Hebrews says, You have come, through Christ, to an even holier place: to the city of the living God, the living God – and the city is dancing with angels and saints and the souls of the righteous brought to perfection, or maturity. I read this passage to a friend, and she said, how majestic. How majestic, and powerful, and beautiful. You have come not to a physical place, an actual mountain like Sinai, but you have come into the overwhelming beauty of God’s presence – the new reality in which we live. “You have come” is Hebrews’ way of talking about approaching the very throne room of God, entering into his presence, where we find mercy and grace to help us in our time of need.

If we read the rest of Hebrews, we might notice that these majestic words were written to a community that was being persecuted – their property was being confiscated, they were being thrown in jail and even tortured for their faith. Their homes, their jobs, their very lives were threatened. Some of them were turning away from Christ, or losing heart and falling away from the church. They may have felt, just perhaps, that the kingdoms of their lives were being shaken. And Scripture says, where you are is a place that cannot be shaken. The life you have in Christ cannot be threatened or taken away. The preacher Sam Wells says, “The gates of Hades may look pretty dangerous, and they may hurt like hell, but they don’t win. That’s the gospel.”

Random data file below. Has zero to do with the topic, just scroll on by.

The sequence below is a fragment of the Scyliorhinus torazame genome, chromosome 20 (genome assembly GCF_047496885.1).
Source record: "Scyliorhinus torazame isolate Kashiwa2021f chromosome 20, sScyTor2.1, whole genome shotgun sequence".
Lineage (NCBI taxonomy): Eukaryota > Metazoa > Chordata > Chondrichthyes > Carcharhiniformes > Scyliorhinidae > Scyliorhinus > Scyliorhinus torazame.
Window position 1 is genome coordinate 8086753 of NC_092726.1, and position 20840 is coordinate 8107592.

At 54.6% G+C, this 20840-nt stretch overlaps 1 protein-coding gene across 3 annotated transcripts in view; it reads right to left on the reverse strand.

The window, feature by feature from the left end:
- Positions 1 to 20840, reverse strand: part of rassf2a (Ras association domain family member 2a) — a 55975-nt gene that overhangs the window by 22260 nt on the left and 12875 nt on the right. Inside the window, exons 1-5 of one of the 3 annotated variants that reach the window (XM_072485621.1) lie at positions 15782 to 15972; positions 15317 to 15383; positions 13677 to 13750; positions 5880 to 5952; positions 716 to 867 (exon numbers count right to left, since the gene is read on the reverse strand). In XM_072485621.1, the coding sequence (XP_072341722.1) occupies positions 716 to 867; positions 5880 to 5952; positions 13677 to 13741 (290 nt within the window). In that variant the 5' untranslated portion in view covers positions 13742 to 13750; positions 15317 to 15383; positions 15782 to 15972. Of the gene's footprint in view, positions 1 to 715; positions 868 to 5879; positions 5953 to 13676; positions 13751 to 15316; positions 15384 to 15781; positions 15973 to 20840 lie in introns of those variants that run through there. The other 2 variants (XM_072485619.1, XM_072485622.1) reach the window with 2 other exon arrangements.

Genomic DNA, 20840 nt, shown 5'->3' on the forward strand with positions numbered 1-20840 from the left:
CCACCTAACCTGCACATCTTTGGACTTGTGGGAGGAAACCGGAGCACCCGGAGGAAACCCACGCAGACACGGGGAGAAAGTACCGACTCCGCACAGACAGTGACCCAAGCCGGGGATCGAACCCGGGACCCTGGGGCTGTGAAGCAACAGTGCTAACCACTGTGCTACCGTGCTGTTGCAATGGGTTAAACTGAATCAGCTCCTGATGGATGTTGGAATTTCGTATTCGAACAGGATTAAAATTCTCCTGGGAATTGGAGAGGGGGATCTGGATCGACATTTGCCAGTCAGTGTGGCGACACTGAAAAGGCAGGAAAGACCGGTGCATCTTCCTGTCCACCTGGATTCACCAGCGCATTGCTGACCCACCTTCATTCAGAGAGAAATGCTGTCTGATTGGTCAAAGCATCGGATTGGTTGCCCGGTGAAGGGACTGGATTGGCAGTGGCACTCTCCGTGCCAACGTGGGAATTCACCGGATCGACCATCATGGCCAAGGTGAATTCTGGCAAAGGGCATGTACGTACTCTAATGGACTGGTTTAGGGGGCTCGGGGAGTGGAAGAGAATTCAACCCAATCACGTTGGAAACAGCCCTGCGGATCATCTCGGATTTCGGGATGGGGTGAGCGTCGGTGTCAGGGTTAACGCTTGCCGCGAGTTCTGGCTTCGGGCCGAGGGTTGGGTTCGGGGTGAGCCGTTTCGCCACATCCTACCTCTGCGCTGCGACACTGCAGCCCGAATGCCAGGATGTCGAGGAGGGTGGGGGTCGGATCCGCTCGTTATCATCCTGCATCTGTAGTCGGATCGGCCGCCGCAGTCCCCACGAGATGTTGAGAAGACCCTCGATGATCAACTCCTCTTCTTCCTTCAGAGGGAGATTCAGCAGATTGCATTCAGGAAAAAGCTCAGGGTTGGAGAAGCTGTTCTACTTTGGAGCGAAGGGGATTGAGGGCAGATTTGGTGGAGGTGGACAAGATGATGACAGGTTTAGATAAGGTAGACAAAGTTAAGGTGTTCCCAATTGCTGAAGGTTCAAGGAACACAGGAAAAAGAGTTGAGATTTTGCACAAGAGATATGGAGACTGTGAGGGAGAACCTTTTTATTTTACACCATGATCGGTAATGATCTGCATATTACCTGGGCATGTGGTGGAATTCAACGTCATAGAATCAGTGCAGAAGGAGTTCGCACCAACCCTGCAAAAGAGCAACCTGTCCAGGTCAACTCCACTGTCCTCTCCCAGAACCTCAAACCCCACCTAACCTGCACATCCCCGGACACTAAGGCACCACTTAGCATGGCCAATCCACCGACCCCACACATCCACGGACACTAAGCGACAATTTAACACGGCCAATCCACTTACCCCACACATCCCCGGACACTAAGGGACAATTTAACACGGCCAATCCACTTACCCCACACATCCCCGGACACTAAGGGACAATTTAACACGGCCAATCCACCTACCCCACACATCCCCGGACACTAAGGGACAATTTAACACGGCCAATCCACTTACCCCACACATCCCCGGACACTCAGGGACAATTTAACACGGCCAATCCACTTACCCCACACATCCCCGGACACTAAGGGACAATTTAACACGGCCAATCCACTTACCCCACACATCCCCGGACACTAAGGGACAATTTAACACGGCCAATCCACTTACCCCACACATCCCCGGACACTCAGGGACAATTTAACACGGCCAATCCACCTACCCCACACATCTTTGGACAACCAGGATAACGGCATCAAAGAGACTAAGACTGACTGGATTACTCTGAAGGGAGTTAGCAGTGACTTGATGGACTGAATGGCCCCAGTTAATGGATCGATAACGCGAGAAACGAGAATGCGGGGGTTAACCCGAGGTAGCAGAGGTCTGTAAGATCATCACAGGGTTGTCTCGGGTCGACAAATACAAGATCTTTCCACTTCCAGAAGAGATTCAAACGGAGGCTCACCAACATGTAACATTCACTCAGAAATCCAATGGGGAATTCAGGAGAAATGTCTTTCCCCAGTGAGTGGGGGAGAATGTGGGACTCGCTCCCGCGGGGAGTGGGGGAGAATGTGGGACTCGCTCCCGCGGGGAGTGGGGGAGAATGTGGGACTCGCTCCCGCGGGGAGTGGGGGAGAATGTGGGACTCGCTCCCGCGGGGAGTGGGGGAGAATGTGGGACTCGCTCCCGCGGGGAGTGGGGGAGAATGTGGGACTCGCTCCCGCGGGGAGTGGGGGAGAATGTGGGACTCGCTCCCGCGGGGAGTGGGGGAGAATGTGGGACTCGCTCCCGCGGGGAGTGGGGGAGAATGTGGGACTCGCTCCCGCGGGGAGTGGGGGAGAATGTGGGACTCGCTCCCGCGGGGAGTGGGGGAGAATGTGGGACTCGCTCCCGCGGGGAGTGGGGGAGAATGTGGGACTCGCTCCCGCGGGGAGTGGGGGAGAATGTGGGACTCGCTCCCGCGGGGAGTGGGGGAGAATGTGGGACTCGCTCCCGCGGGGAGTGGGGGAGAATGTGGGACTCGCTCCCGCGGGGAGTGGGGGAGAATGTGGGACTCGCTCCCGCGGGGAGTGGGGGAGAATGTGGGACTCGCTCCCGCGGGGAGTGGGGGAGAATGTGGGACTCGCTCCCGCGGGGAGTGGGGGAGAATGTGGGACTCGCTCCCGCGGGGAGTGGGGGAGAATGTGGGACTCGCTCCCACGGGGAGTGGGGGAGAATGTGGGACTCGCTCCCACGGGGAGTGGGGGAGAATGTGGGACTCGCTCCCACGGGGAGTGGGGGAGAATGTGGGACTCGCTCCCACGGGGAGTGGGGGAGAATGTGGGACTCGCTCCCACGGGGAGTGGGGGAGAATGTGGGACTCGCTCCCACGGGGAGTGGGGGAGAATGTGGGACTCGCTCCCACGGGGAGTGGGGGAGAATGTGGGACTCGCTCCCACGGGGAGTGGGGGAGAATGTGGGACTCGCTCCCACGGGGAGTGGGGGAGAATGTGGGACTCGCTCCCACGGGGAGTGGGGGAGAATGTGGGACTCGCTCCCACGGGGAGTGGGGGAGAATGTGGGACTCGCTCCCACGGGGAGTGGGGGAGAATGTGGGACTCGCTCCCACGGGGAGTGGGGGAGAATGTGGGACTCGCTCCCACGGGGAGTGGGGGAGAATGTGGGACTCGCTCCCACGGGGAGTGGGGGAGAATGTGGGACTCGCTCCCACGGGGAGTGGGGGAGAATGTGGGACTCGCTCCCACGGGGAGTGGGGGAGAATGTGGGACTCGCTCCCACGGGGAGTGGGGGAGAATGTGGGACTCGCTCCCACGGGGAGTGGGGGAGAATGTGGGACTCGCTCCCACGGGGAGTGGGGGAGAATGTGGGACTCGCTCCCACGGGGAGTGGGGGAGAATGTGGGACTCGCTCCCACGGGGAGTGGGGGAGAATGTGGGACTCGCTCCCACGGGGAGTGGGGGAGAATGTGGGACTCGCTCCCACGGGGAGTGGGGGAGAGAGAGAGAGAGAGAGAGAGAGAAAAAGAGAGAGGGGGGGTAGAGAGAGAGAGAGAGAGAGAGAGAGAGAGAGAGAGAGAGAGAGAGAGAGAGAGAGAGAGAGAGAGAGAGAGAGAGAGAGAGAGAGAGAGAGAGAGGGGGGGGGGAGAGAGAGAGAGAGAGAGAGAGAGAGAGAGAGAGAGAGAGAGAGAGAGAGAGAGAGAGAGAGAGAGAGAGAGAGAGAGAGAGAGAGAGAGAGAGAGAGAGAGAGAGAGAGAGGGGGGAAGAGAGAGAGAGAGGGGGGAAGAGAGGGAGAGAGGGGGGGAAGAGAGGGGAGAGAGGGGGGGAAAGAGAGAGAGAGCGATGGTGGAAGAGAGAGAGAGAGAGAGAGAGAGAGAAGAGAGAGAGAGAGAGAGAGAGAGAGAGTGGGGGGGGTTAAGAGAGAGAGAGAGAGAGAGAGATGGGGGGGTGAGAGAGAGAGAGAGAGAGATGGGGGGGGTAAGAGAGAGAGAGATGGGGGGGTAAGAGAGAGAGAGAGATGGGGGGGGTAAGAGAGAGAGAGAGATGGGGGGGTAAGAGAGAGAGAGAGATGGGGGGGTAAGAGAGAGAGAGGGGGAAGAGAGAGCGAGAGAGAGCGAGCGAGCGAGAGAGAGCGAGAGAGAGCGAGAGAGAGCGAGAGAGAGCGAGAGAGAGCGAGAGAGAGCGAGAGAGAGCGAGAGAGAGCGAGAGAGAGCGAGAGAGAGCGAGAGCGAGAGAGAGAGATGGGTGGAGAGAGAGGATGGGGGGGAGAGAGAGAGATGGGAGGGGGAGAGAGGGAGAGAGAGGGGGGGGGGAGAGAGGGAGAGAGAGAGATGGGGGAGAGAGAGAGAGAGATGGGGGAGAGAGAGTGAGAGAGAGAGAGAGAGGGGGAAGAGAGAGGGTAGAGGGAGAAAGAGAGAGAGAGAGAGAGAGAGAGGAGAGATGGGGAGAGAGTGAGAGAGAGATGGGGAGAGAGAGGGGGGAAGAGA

The kingdom we are receiving cannot be shaken. It is not a kingdom made with human hands or by our striving but it is God’s kingdom – God’s rule or reign, which the gospels tell us broke forth in the world in the ministry of Jesus, and it is this kingdom to which the church belongs. One pastor I know describes God’s kingdom simply as “the place where God’s will gets done.” We see God’s will get done in small and sometimes amazing ways here on earth, but it will fully be lived out in the heavenly city. We taste it now when we worship together; we get a glimpse of it when the hungry are fed and the naked are clothed and the weeping are comforted. God promises to reign completely, one day – and that’s the day we long for, with hope, with great joy. Like the hearers of the book of Hebrews, our lives are shaped by the reality of the heavenly city – that’s where we stand; it’s the throne room into which we enter with confidence. Yet Hebrews also reminds us that we still need to run with perseverance – the race is not over yet! The possibility of falling away is a real one. The danger of losing hope is always in front of us. The other kingdom we live in trembles and quakes, and sometimes knocks us down.